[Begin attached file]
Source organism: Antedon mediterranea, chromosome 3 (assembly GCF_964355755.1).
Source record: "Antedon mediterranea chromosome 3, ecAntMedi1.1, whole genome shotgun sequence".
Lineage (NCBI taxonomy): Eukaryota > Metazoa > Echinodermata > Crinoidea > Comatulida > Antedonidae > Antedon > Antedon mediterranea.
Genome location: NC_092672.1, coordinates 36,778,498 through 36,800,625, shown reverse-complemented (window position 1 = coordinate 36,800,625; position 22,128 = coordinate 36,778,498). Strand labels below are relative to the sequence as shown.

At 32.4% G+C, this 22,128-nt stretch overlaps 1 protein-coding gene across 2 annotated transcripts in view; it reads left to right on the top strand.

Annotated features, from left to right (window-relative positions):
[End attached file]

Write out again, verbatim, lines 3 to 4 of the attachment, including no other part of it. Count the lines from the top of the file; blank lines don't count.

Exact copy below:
Lineage (NCBI taxonomy): Eukaryota > Metazoa > Echinodermata > Crinoidea > Comatulida > Antedonidae > Antedon > Antedon mediterranea.
Genome location: NC_092672.1, coordinates 36,778,498 through 36,800,625, shown reverse-complemented (window position 1 = coordinate 36,800,625; position 22,128 = coordinate 36,778,498). Strand labels below are relative to the sequence as shown.